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Context of the Organization Requirements

Management systems (which could be ISO 9001:2015, ISO 14001:2015 and the pending ISO 45001) are now based on the ISO High Level Structure (HLS).


High Level Structure – Context of the organization requirements

Management systems (which could be ISO 9001:2015, ISO 14001:2015 and the pending ISO 45001) are now based on the ISO High Level Structure (HLS). 

Benefits of the HLS:

  • Provides identical structure, text and common terms and definitions for management systems of the future.
  • Ensures streamlined integration with other ISO Management Systems as a simpler process
  • The HLS uses core text which will be in every management system standard as they are revised
  • Contextualized text is then used depending on what the management system is – whether it be Quality, Safety or Environment
Management systems (which could be ISO 9001:2015, ISO 14001:2015 and the pending ISO 45001) are now based on the ISO High Level Structure (HLS).

Context of the organization:

The HLS states the following requirements for clauses 4.1 and 4.2

Clause 4.1 Understanding the organization and its context

This clause states that the organization shall determine external and internal issues that are relevant to its purpose and its strategic direction and that affect its ability to achieve the intended results of its management system.  The organization shall monitor and review the information about these external and internal issues.

Clause 4.2 Understanding the needs and expectations of interested parties

This clause states that due to their impact or potential impact on the organization ability to consistently provide products and services that meet customer and applicable statutory and regulatory requirements….

What does this mean?

Together clauses 4.1 and 4.2 require the organization to determine the issues and requirements that can impact on the planning of the management system. 

Intent:

  • An understanding of the issues that have or can have an affect (either positively or negatively), on the way the organization manages its responsibilities in relation to the management system.
  • Issues may include characteristics or changing circumstances that can affect the management system, products or services.
  • These issues may be from external and/or internal influences.

External issues

External issues, may be:

  • The cultural, social, political, legal, financial, technological, economic, natural surroundings and market competition, whether international, national, regional or local.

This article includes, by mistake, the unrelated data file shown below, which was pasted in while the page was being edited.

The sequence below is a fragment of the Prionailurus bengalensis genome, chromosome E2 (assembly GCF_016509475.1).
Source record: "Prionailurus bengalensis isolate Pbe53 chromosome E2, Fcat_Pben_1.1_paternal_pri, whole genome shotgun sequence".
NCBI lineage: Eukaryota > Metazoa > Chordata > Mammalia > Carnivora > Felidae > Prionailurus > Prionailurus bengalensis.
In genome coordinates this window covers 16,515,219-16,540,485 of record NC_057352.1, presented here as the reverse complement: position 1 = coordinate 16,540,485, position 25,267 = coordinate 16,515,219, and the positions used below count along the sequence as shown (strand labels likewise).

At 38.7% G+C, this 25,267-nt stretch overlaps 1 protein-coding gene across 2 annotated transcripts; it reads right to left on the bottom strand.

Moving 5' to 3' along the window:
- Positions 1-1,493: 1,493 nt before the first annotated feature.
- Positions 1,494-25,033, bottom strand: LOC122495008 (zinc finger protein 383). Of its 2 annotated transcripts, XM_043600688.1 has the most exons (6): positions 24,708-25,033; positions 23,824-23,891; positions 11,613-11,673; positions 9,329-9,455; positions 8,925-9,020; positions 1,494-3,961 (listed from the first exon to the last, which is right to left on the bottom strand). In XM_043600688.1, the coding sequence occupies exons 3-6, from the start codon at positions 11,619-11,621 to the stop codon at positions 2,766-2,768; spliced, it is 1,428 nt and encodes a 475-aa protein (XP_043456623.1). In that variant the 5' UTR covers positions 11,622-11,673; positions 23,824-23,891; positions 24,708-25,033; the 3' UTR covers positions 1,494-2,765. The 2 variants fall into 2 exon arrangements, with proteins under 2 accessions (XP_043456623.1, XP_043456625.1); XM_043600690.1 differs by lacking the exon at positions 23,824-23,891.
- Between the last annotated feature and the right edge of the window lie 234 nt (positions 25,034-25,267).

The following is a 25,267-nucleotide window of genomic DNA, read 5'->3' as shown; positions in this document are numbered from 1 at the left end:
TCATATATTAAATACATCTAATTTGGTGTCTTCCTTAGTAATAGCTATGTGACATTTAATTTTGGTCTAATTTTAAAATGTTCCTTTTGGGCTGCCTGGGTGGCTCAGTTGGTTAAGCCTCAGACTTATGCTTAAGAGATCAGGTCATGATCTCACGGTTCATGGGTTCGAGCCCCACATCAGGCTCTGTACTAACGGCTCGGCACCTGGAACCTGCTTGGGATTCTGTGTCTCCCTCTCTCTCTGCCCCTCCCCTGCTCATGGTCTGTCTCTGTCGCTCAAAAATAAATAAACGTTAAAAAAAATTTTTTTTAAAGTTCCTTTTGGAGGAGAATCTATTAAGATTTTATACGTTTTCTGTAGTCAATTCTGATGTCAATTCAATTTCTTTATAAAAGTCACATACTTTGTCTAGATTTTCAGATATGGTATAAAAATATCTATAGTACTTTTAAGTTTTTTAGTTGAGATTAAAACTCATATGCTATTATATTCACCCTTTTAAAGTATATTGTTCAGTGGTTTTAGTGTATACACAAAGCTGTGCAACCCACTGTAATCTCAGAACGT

• Introduction of new competitors, new technologies, new laws and the emergence of new occupations.
  • Key drivers and trends relevant to the industry or sector having impact on the objectives of the organization.
  • Relationships with and perceptions and values of its external interested parties.
  • Changes in relation to any of the above.

Internal issues

Internal issues, may be:

  • Governance, organizational structure, culture, roles and accountabilities.
  • Policies and objectives, and the strategies that are in place to achieve them.
  • The capabilities of the organization, understood in terms of resources and knowledge (people, processes, systems and technologies).
  • Information systems, information flows and decision-making processes (both formal and informal).
  • Relationships with, and perceptions and values of, its internal interested parties.
  • Standards, guidelines and models adopted by the organization.
  • The organizations culture.

Aim

Aims of these clauses are to:

  • Assist an organization in determining its risks and opportunities.
  • Developing or enhancing its policies.
  • Effectively setting and reviewing objectives.
  • Determining its approach to maintaining compliance with its customers, interested parties and applicable legal and other requirements.
  • To continually monitor and review changes in internal and external context and apply these to the established management system.

What an auditor looks for:

In many instances organizations will already have a business plan which will include both internal and external issues.

There are many Management tools which organizations use to help with this and they include things such as;

  • SWOT analysis: Strengths Weaknesses, Opportunities, Threats
  • Porter’s five forces: New entrants, Suppliers, Customers, Buyers and Competitors
  • The Boston Consulting Group Growth-Share Matrix: Stars, Question marks, Cash cows, Dogs

As auditors we need to look at what the organization is already doing and keep an open-mind as to what methods are used to determine these internal and external issues and interested parties.  The above methods and tools may be used however it could also be as simple as being stated in management meeting minutes.

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